Gold/Silver Paper Market Whistleblower

RocketDogRocketDog Posts: 624 Silver ✭✭✭✭
In this video, Andrew Maguire talks about how he cracked the gold market manipulation process in 2009, and that nothing has been done about it yet. If you are not yet privy to information about how this is done, and why many feel this process keeps physical metals undervalued, then this is a good intro video for you. If you already know, you might feel better hearing it again, as your gold and silver remain stagnant...

Comments

  • GoldNRollGoldNRoll Posts: 134 Bronze ✭✭✭
    I don't like the expression "gold price manipulation".
    I mean in a free world, if I have the liberty to buy or sell a very large quantity of any good to influence it's price if I want and I can.

    I would rather call it "gold price fixing". And that's exactly what it is. The gold price is not something established by all the market players buying and selling real time. The gold price is established by negotiation twice a day by a small group of privileged banks that have their own agenda - most probably the agenda of central banks.

    I don't understand why gold miners, refiners and dealers play this game. One big gold dealer once told me: "We don't really care about the gold price variation over long term, we gain day by day from the spread" (selling with premium over spot, buying under spot).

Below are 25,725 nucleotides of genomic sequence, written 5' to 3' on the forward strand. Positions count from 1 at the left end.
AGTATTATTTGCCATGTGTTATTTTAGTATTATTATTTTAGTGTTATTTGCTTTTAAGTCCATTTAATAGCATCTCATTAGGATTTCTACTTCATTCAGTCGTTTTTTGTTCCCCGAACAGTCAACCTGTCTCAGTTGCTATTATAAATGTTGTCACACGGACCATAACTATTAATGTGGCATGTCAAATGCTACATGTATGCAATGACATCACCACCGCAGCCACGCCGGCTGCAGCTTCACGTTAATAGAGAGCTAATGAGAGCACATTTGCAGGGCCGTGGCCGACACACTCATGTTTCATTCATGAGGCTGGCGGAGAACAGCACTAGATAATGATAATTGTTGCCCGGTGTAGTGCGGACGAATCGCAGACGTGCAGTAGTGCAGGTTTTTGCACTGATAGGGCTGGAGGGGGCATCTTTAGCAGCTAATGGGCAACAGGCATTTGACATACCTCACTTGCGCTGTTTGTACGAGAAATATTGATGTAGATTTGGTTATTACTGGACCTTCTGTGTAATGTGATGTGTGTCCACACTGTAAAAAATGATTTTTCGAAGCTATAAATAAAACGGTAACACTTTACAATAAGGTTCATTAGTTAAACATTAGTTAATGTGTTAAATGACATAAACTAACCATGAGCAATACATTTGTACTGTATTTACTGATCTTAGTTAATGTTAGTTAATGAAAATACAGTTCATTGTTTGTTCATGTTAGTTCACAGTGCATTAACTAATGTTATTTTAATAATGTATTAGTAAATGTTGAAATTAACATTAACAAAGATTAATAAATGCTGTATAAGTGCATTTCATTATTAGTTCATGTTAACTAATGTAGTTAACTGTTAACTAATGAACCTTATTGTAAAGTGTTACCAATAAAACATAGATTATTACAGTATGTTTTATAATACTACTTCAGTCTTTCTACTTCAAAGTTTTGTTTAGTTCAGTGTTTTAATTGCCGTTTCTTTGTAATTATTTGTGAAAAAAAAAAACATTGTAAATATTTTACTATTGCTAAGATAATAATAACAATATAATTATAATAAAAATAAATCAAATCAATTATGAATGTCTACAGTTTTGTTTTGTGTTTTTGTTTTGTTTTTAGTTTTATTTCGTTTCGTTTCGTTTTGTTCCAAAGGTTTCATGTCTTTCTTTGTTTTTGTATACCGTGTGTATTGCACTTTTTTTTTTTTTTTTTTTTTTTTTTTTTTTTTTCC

The problem is that if the gold price falls for a long time, people won't buy it anymore so the dealers won't have clients to gain from the spread. The refiners and miners go down with them. The gold industry lobbies the central banks to raise the price of gold (or at least, not to let it fall).
    On the other hand, if the gold price raises to much, people will hurry to buy and this may undermine the trust in paper money.
    I guess that the gold industry, central banks and bullion banks negotiate on a price to be fixed so that everyone is happy.

    Put it in another way: if the regulators don't make a compromise on the price going up, then miners, refiners and dealers could really establish a real global open market and that is unacceptable for central banks.
    If the miners, refiners and dealers try to establish an open market, the central banks would retaliate even by nationalizing the gold industry if necessary.
    So the current state may be a convenient compromise.
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